Edinburgh Sculpture Park

Edinburgh Sculpture Park

Architect
SUTHERLAND HUSSEY HARRIS
Location
Edinburgh, UK
Project Year
2014
Category
Workshops


Exhibitions
© Keith Hunter
Product Spec Sheet
RoleBrandsProducts Used
Facing BrickVandersanden Group
External Bays Task LightingBEGA
Internal Cafe & LabsINTRA LIGHTING
Metal PanelsLang and Fulton
External Bays Soffit LightsZumtobel Group

Edinburgh Sculpture Park

SUTHERLAND HUSSEY HARRIS as Architects

Edinburgh Sculpture Workshop (ESW) are an organisation that offers a base for artists, providing studios, exhibition spaces, workshops and accommodation.

 

Over the past 15 years we have been working closely with ESW to assist in their campaign to raise funds to move out of their draughty old railway shed and into a new, purpose built facility. We have done this in two distinct phases, representing two separate funding sources; one through publicly accessible sources such as the Lottery Fund and the second through the Arts Prize - an anonymous donation of £3m for an arts building in Edinburgh.

 

The two phases represent an exploration into the opposite sides of the ‘arts building’ coin. One, the hermetic, practical, messy side of the making of art and the open, accessible and extrovert of the gallery. They are The Bill Scott Sculpture Centre (Phase 1) and The Creative Laboratories (Phase 2) respectively.

 

Phase 1 is a compact building containing metal, stone, wood and mixed media workshops with 30 ‘garret’ studios sitting on top and a series of public facing services at street level as well as two autonomous artists lodgings.

 

This represents the internal needs of the organisation, and of the artist with the thinking and making spaces accounted for, as well as educational facilities which maintain ESW’s focussed creative programmes for the public to engage with sculpture and the arts.

 

Building this first allowed ESW to decant from their dilapidated shed on the adjacent site, freeing up the land for Phase 2 which is an altogether different building.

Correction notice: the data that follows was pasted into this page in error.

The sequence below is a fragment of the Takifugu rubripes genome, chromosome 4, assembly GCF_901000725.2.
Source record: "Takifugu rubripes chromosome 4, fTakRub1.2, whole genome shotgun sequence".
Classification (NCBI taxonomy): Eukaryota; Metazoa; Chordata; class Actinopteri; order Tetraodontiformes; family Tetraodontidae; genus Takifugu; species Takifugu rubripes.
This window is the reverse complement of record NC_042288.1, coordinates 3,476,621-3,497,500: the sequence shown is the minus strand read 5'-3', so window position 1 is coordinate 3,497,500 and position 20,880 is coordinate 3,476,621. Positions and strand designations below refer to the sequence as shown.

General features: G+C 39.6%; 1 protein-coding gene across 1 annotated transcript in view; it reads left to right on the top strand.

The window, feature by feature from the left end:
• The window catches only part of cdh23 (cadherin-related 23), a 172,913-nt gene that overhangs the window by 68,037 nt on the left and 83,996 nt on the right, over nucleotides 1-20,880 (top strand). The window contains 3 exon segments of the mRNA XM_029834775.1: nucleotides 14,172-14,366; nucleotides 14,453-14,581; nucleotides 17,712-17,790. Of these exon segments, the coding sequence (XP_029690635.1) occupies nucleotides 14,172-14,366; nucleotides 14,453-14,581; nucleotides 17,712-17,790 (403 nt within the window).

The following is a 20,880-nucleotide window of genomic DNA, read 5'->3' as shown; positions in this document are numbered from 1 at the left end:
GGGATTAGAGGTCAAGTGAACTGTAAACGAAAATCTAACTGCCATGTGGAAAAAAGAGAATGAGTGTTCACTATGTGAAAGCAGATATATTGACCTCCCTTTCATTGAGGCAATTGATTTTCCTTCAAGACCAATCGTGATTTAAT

Twelve external sculpture bays divided by elegant concrete piers flank two sides of a sunken courtyard inspired by the Ryoan-ji Temple in Kyoto, with a public cafe and the laboratories themselves forming the remaining two sides. This adjoins a new public route from street level down into the previously abandoned railway cutting - now a forming a key component in Edinburgh’s green link cycle network.

 

The main elevation to the cycle path is clad in brick and metal screens, a reference to the sites industrial past that allows glimpses into the courtyard, revealing the process of making to the public and encouraging passersby to explore within.

The sequence is completed with a 28m tall campanile, left for interpretation by future visiting artists, acting as both a gateway and as a beacon visible to the wider city beyond.

 

The construction method and materials reflect the function of Edinburgh Sculpture Workshop. The building celebrates a working establishment; a factory for the production and development of sculpture. It is designed for robustness and longevity.

 

The primary structure is in-situ concrete; the bays of the concrete frame forming a cloister around the perimeter of the external space. The bays provide a basic infrastructure that can be used flexibly by ESW as temporary working spaces, areas for storage or exhibition, or to build more permanent internal studios at a later date. The concrete frame is well suited to this purpose as it is robust and long lasting and allows the opportunity to cast in fixing points for other structures.

 

The continuous gently folded roof is clad with bricks, an extension of the plinth from the first phase. This brick surface folds around the outside of the inner frame forming the external skin to the new building. The stepped public route through the site is also surfaced with the same material.

 

Openings in the brick and concrete structure are treated simply, using either aluminium framed glazed walls for internal spaces or galvanised steel gates.

 

The internal surface of the arena is hard wearing but varied in texture to break down the scale of the space.

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